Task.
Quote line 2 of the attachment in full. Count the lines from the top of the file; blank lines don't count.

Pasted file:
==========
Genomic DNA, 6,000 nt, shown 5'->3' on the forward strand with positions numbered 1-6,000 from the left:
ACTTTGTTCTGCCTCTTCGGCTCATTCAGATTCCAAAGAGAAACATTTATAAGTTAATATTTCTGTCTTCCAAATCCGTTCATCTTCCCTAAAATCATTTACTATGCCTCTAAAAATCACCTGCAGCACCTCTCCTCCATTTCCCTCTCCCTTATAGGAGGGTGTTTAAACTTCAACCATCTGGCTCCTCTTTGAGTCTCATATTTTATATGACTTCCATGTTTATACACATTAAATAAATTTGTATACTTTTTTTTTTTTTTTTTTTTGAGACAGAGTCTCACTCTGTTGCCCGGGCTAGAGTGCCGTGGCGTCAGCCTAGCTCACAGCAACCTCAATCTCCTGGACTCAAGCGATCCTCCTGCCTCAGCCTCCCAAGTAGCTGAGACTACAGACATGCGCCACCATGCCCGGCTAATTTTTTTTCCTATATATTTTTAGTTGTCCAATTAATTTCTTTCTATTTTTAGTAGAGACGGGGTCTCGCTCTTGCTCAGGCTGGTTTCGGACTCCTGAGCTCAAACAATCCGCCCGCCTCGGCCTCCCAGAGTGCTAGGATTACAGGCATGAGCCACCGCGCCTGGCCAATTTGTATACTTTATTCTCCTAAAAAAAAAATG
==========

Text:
ACTTTGTTCTGCCTCTTCGGCTCATTCAGATTCCAAAGAGAAACATTTATAAGTTAATATTTCTGTCTTCCAAATCCGTTCATCTTCCCTAAAATCATTTACTATGCCTCTAAAAATCACCTGCAGCACCTCTCCTCCATTTCCCTCTCCCTTATAGGAGGGTGTTTAAACTTCAACCATCTGGCTCCTCTTTGAGTCTCATATTTTATATGACTTCCATGTTTATACACATTAAATAAATTTGTATACTTTTTTTTTTTTTTTTTTTTGAGACAGAGTCTCACTCTGTTGCCCGGGCTAGAGTGCCGTGGCGTCAGCCTAGCTCACAGCAACCTCAATCTCCTGGACTCAAGCGATCCTCCTGCCTCAGCCTCCCAAGTAGCTGAGACTACAGACATGCGCCACCATGCCCGGCTAATTTTTTTTCCTATATATTTTTAGTTGTCCAATTAATTTCTTTCTATTTTTAGTAGAGACGGGGTCTCGCTCTTGCTCAGGCTGGTTTCGGACTCCTGAGCTCAAACAATCCGCCCGCCTCGGCCTCCCAGAGTGCTAGGATTACAGGCATGAGCCACCGCGCCTGGCCAATTTGTATACTTTATTCTCCTAAAAAAAAAATG